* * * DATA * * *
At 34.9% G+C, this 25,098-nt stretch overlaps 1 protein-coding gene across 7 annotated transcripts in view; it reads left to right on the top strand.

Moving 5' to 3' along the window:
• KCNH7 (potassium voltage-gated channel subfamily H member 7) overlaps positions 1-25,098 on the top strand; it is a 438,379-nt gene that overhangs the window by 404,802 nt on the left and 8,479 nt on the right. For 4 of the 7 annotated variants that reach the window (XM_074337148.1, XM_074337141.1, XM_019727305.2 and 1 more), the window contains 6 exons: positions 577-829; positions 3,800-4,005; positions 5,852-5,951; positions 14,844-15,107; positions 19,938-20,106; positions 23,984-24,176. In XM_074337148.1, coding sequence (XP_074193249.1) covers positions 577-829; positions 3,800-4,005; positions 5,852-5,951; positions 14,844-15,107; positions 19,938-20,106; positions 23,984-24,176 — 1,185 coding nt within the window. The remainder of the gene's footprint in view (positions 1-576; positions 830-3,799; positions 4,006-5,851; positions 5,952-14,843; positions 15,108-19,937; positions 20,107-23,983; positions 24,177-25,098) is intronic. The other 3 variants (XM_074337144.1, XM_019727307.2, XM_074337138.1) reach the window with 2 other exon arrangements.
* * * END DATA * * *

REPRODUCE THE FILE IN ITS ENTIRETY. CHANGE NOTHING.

At 34.9% G+C, this 25,098-nt stretch overlaps 1 protein-coding gene across 7 annotated transcripts in view; it reads left to right on the top strand.

Moving 5' to 3' along the window:
• KCNH7 (potassium voltage-gated channel subfamily H member 7) overlaps positions 1-25,098 on the top strand; it is a 438,379-nt gene that overhangs the window by 404,802 nt on the left and 8,479 nt on the right. For 4 of the 7 annotated variants that reach the window (XM_074337148.1, XM_074337141.1, XM_019727305.2 and 1 more), the window contains 6 exons: positions 577-829; positions 3,800-4,005; positions 5,852-5,951; positions 14,844-15,107; positions 19,938-20,106; positions 23,984-24,176. In XM_074337148.1, coding sequence (XP_074193249.1) covers positions 577-829; positions 3,800-4,005; positions 5,852-5,951; positions 14,844-15,107; positions 19,938-20,106; positions 23,984-24,176 — 1,185 coding nt within the window. The remainder of the gene's footprint in view (positions 1-576; positions 830-3,799; positions 4,006-5,851; positions 5,952-14,843; positions 15,108-19,937; positions 20,107-23,983; positions 24,177-25,098) is intronic. The other 3 variants (XM_074337144.1, XM_019727307.2, XM_074337138.1) reach the window with 2 other exon arrangements.